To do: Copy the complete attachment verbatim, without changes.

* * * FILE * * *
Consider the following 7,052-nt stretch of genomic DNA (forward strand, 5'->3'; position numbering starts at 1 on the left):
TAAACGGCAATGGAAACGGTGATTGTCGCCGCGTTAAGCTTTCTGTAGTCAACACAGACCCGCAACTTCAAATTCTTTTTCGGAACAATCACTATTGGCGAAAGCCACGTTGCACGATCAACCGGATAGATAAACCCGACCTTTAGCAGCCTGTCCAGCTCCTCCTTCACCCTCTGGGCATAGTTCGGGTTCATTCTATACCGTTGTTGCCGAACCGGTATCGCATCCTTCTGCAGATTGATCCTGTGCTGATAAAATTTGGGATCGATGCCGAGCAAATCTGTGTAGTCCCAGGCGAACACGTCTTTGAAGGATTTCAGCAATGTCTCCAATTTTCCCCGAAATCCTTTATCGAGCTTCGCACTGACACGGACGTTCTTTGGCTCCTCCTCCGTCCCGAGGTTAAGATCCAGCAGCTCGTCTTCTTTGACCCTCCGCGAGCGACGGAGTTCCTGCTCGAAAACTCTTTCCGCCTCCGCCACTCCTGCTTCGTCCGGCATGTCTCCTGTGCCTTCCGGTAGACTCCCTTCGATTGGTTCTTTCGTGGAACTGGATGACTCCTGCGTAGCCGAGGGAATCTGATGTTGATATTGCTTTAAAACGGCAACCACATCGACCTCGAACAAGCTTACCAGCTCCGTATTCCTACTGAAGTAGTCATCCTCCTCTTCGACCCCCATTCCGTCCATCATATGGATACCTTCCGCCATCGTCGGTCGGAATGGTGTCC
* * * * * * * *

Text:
Consider the following 7,052-nt stretch of genomic DNA (forward strand, 5'->3'; position numbering starts at 1 on the left):
TAAACGGCAATGGAAACGGTGATTGTCGCCGCGTTAAGCTTTCTGTAGTCAACACAGACCCGCAACTTCAAATTCTTTTTCGGAACAATCACTATTGGCGAAAGCCACGTTGCACGATCAACCGGATAGATAAACCCGACCTTTAGCAGCCTGTCCAGCTCCTCCTTCACCCTCTGGGCATAGTTCGGGTTCATTCTATACCGTTGTTGCCGAACCGGTATCGCATCCTTCTGCAGATTGATCCTGTGCTGATAAAATTTGGGATCGATGCCGAGCAAATCTGTGTAGTCCCAGGCGAACACGTCTTTGAAGGATTTCAGCAATGTCTCCAATTTTCCCCGAAATCCTTTATCGAGCTTCGCACTGACACGGACGTTCTTTGGCTCCTCCTCCGTCCCGAGGTTAAGATCCAGCAGCTCGTCTTCTTTGACCCTCCGCGAGCGACGGAGTTCCTGCTCGAAAACTCTTTCCGCCTCCGCCACTCCTGCTTCGTCCGGCATGTCTCCTGTGCCTTCCGGTAGACTCCCTTCGATTGGTTCTTTCGTGGAACTGGATGACTCCTGCGTAGCCGAGGGAATCTGATGTTGATATTGCTTTAAAACGGCAACCACATCGACCTCGAACAAGCTTACCAGCTCCGTATTCCTACTGAAGTAGTCATCCTCCTCTTCGACCCCCATTCCGTCCATCATATGGATACCTTCCGCCATCGTCGGTCGGAATGGTGTCC